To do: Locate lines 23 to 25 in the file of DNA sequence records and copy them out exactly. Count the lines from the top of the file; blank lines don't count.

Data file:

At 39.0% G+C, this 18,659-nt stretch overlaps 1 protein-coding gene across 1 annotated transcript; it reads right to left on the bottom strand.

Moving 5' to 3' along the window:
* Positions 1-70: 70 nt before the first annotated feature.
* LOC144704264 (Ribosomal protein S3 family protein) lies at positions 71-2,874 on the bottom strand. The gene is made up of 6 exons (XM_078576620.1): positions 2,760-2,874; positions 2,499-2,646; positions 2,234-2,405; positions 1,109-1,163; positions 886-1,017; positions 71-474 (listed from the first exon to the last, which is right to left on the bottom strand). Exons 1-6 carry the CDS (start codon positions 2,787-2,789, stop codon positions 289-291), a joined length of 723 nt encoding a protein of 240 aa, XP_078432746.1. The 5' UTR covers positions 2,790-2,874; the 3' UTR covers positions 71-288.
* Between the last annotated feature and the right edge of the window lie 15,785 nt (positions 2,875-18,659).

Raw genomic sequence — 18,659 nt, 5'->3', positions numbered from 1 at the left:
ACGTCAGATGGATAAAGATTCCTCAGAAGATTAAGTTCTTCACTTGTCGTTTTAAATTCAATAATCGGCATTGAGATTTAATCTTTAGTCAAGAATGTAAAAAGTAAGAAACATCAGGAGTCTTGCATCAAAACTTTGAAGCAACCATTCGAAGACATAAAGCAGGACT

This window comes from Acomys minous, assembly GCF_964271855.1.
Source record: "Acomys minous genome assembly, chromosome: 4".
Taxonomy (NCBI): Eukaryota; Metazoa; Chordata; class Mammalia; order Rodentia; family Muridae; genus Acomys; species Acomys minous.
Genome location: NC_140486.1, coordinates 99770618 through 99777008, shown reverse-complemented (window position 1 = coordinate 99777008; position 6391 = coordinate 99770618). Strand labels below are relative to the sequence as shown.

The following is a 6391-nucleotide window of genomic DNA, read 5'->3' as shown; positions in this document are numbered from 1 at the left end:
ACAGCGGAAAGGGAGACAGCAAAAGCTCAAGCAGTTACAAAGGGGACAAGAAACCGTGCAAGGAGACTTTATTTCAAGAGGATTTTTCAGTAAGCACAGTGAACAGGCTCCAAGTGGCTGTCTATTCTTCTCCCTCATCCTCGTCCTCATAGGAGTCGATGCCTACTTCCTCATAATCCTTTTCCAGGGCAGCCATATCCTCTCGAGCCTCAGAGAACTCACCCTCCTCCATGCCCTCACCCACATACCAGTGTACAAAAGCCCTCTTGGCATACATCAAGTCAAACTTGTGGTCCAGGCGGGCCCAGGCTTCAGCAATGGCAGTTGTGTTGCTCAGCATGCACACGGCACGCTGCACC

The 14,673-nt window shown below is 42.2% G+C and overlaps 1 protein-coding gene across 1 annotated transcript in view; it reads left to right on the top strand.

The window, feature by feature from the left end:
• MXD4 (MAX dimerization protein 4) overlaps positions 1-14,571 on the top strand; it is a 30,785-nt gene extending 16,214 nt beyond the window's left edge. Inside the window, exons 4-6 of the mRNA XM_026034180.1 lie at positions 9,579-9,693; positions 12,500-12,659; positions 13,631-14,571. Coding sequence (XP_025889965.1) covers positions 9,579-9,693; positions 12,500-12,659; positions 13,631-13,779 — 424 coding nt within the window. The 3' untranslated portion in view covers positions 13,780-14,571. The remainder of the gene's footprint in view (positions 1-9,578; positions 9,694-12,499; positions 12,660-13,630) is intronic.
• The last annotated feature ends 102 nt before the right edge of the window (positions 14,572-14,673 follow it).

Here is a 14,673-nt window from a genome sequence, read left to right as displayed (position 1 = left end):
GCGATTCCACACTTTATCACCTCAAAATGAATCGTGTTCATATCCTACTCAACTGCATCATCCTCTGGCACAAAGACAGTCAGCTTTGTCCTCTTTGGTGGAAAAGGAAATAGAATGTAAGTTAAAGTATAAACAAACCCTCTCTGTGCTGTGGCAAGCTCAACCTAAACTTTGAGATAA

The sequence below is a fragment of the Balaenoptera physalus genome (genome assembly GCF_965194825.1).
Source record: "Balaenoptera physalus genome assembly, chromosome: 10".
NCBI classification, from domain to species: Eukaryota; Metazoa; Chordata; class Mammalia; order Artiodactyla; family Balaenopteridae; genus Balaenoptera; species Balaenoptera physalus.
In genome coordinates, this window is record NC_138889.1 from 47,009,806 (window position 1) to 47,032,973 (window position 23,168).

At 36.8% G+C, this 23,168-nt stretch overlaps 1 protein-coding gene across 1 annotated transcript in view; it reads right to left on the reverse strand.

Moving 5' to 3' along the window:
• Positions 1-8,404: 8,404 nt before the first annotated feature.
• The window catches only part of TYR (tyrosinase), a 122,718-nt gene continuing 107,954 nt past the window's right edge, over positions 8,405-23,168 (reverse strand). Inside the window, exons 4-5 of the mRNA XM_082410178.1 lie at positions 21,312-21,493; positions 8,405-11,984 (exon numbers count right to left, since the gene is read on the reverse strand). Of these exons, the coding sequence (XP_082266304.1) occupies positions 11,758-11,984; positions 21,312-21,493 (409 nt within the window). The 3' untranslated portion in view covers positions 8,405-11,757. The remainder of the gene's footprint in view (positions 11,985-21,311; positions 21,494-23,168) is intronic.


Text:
In genome coordinates, this window is record NC_138889.1 from 47,009,806 (window position 1) to 47,032,973 (window position 23,168).

At 36.8% G+C, this 23,168-nt stretch overlaps 1 protein-coding gene across 1 annotated transcript in view; it reads right to left on the reverse strand.

Moving 5' to 3' along the window: